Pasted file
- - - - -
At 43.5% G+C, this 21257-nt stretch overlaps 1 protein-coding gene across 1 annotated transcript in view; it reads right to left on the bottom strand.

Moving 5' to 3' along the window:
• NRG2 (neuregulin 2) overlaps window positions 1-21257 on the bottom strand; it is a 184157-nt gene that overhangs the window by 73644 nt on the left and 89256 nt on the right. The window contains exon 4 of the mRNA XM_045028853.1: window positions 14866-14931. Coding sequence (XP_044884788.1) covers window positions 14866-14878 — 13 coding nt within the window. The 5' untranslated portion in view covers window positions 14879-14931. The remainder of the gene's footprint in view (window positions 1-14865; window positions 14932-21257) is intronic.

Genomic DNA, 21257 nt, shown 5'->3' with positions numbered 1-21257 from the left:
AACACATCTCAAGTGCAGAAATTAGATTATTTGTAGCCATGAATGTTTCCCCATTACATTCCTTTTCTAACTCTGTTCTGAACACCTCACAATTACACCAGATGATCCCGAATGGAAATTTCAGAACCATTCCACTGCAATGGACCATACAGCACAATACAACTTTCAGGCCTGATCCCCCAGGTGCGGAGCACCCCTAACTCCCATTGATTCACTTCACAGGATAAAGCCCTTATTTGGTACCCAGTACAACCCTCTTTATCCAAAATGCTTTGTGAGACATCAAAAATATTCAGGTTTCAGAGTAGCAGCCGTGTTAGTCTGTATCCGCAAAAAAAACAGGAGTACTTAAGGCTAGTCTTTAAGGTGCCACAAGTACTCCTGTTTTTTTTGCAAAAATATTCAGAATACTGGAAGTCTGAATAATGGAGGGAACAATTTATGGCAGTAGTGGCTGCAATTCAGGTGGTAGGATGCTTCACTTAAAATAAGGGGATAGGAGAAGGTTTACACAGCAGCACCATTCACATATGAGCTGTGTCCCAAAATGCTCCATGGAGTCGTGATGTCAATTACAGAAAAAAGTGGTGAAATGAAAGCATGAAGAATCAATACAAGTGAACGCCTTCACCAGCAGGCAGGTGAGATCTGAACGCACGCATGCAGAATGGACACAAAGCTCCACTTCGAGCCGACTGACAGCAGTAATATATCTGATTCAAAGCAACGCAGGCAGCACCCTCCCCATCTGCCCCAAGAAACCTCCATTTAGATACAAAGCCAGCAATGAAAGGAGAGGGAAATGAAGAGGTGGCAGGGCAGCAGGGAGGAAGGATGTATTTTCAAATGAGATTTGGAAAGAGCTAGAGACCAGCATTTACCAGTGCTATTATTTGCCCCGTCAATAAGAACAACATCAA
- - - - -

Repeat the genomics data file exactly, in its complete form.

At 43.5% G+C, this 21257-nt stretch overlaps 1 protein-coding gene across 1 annotated transcript in view; it reads right to left on the bottom strand.

Moving 5' to 3' along the window:
• NRG2 (neuregulin 2) overlaps window positions 1-21257 on the bottom strand; it is a 184157-nt gene that overhangs the window by 73644 nt on the left and 89256 nt on the right. The window contains exon 4 of the mRNA XM_045028853.1: window positions 14866-14931. Coding sequence (XP_044884788.1) covers window positions 14866-14878 — 13 coding nt within the window. The 5' untranslated portion in view covers window positions 14879-14931. The remainder of the gene's footprint in view (window positions 1-14865; window positions 14932-21257) is intronic.

Genomic DNA, 21257 nt, shown 5'->3' with positions numbered 1-21257 from the left:
AACACATCTCAAGTGCAGAAATTAGATTATTTGTAGCCATGAATGTTTCCCCATTACATTCCTTTTCTAACTCTGTTCTGAACACCTCACAATTACACCAGATGATCCCGAATGGAAATTTCAGAACCATTCCACTGCAATGGACCATACAGCACAATACAACTTTCAGGCCTGATCCCCCAGGTGCGGAGCACCCCTAACTCCCATTGATTCACTTCACAGGATAAAGCCCTTATTTGGTACCCAGTACAACCCTCTTTATCCAAAATGCTTTGTGAGACATCAAAAATATTCAGGTTTCAGAGTAGCAGCCGTGTTAGTCTGTATCCGCAAAAAAAACAGGAGTACTTAAGGCTAGTCTTTAAGGTGCCACAAGTACTCCTGTTTTTTTTGCAAAAATATTCAGAATACTGGAAGTCTGAATAATGGAGGGAACAATTTATGGCAGTAGTGGCTGCAATTCAGGTGGTAGGATGCTTCACTTAAAATAAGGGGATAGGAGAAGGTTTACACAGCAGCACCATTCACATATGAGCTGTGTCCCAAAATGCTCCATGGAGTCGTGATGTCAATTACAGAAAAAAGTGGTGAAATGAAAGCATGAAGAATCAATACAAGTGAACGCCTTCACCAGCAGGCAGGTGAGATCTGAACGCACGCATGCAGAATGGACACAAAGCTCCACTTCGAGCCGACTGACAGCAGTAATATATCTGATTCAAAGCAACGCAGGCAGCACCCTCCCCATCTGCCCCAAGAAACCTCCATTTAGATACAAAGCCAGCAATGAAAGGAGAGGGAAATGAAGAGGTGGCAGGGCAGCAGGGAGGAAGGATGTATTTTCAAATGAGATTTGGAAAGAGCTAGAGACCAGCATTTACCAGTGCTATTATTTGCCCCGTCAATAAGAACAACATCAA